Conclusion

There are several things that can be done with a person’s legacy. We can completely forget it. We can constantly recount it while never emulating it. Or, we can evaluate it, sift it out, and reap the rewards of putting the positive lessons into practice in our own lives. My grandfather has been gone many years now (48 to be exact). But, he is never gone from my heart. What my grandfather taught me as I grew up — some just very simple things; others are very valuable life lessons that I will never forget. Thanks, Pop!

A Tribute to My Dad

Father's Day Tribute

Ernest Lee Gartner January 12, 1921 – June 13, 2009

In honor of Father’s Day, I would like to dedicate this blog to the memory of my dad who passed away five years ago on June 13, 2009. Ernest Lee Gartner, who married Lewis Reed’s daughter, Mary Jane, joined Reed Brothers Dodge in 1949. My father was a kindhearted, stubborn, difficult, witty, and an amazingly savvy businessman. I’ve had five years now to look back at his life, and as I do, I see his strengths and his weaknesses realistically. I am more than glad for those strengths. My dad gave me his strong points and showed me the blueprint for how to be successful: including a strong work ethic and instilling within me the belief that I can achieve whatever it is that I desire.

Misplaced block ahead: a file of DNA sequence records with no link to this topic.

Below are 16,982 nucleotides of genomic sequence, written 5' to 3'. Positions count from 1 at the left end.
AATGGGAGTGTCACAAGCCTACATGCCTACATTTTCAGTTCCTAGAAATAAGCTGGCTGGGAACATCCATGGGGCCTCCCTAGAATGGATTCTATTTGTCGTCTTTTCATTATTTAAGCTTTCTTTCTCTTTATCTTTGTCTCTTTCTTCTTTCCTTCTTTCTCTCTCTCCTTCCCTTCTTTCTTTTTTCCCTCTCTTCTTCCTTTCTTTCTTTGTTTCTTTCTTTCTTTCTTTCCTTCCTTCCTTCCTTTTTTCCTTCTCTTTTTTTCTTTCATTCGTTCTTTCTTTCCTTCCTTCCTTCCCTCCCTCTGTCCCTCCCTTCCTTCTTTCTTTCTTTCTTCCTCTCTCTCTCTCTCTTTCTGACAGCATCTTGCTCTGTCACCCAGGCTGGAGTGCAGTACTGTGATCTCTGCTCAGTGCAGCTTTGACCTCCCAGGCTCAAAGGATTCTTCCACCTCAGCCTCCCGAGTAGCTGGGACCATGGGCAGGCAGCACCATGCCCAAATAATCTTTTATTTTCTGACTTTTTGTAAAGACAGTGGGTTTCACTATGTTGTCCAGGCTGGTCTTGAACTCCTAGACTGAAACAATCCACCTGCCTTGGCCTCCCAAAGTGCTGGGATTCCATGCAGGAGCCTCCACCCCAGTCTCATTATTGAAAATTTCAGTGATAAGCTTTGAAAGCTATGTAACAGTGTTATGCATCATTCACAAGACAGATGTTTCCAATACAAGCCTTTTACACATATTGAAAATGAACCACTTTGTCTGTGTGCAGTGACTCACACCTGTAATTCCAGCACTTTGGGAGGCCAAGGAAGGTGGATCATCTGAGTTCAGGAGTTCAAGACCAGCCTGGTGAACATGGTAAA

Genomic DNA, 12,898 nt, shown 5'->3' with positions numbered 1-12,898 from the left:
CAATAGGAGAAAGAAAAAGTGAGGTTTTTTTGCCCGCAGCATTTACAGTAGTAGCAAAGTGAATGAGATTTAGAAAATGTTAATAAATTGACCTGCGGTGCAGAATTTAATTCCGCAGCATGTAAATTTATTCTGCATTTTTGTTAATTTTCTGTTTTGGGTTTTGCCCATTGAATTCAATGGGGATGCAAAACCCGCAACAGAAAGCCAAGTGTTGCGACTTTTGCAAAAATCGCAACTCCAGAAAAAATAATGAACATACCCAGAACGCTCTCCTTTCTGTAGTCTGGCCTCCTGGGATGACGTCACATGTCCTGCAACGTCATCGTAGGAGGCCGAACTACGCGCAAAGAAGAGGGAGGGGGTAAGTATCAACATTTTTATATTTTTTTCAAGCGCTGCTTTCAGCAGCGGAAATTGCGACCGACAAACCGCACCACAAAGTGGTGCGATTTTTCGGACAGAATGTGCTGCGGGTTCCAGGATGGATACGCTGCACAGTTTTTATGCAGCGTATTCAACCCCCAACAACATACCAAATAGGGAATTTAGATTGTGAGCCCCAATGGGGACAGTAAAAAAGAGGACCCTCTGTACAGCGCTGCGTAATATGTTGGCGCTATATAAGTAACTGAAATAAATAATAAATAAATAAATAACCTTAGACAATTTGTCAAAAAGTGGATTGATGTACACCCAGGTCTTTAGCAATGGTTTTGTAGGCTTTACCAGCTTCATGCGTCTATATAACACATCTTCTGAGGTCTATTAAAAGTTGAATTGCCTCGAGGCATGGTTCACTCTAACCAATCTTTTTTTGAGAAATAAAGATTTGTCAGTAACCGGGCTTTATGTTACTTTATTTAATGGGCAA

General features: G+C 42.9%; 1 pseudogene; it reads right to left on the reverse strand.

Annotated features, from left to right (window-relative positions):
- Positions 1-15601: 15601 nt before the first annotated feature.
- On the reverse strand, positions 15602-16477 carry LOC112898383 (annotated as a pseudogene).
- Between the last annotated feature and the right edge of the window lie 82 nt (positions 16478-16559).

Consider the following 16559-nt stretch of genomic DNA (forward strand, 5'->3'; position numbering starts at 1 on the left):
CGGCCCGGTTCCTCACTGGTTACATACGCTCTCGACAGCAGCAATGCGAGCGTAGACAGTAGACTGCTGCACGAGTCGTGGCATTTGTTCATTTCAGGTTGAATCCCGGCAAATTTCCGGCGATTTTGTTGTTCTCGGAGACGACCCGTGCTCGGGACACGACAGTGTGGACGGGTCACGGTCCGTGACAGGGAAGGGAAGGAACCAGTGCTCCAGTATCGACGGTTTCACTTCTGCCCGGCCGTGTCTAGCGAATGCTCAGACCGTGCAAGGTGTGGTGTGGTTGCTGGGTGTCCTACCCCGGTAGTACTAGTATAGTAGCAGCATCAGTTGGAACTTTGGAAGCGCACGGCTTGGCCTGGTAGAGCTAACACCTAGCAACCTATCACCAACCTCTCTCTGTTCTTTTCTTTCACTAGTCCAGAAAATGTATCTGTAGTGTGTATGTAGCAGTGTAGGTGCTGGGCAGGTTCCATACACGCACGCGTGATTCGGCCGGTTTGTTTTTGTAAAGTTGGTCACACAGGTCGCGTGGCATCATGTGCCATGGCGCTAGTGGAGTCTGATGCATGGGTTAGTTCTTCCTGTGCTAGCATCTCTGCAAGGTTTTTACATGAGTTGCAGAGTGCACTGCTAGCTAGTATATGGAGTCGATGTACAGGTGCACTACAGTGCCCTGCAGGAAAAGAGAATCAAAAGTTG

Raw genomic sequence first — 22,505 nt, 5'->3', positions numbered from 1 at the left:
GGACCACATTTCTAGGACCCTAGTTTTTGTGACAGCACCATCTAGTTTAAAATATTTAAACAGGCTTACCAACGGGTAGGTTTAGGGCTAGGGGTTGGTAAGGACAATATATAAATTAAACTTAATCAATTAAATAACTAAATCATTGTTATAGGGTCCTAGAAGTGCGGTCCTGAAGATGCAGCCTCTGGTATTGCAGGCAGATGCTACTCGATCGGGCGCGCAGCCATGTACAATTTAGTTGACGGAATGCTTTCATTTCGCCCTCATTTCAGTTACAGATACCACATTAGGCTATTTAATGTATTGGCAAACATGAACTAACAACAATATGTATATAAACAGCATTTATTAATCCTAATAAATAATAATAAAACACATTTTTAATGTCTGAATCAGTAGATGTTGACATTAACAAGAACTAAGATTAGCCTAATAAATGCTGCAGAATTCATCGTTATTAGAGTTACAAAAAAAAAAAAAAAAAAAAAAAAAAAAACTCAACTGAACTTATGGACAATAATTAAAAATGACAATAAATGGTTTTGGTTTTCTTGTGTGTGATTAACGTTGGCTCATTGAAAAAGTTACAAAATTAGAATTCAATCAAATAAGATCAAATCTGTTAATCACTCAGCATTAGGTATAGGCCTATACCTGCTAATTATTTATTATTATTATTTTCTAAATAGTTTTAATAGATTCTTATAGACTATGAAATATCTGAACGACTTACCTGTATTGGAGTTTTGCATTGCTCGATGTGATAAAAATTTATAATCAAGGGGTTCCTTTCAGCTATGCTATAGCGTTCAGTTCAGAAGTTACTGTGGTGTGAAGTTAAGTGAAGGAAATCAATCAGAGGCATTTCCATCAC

My dad taught me courage in the face of adversity, more than any other human being I have ever met. He was a hard worker, he was the type that persevered. I long ago forgave his faults and shortcomings, choosing instead to focus on the good he did for me, for my mom, my siblings and for a lot of other people as well.

When Lewis Reed passed away on January 28, 1967, my dad continued the business as Dealer Principal making Reed Brothers Dodge a second generation dealer. Representing the 2nd generation, my dad took on a new set of challenges. When the state widened the roads in 1970, he purchased 4.37 acres of land from Eugene Casey and relocated Reed Brothers Dodge from its original location at the intersection of Veirs Mill Road and Rockville Pike to a new state-of-the-art showroom and Dodge/Chrysler/Jeep service complex on Route 355 at 15955 Frederick Road Rockville Maryland.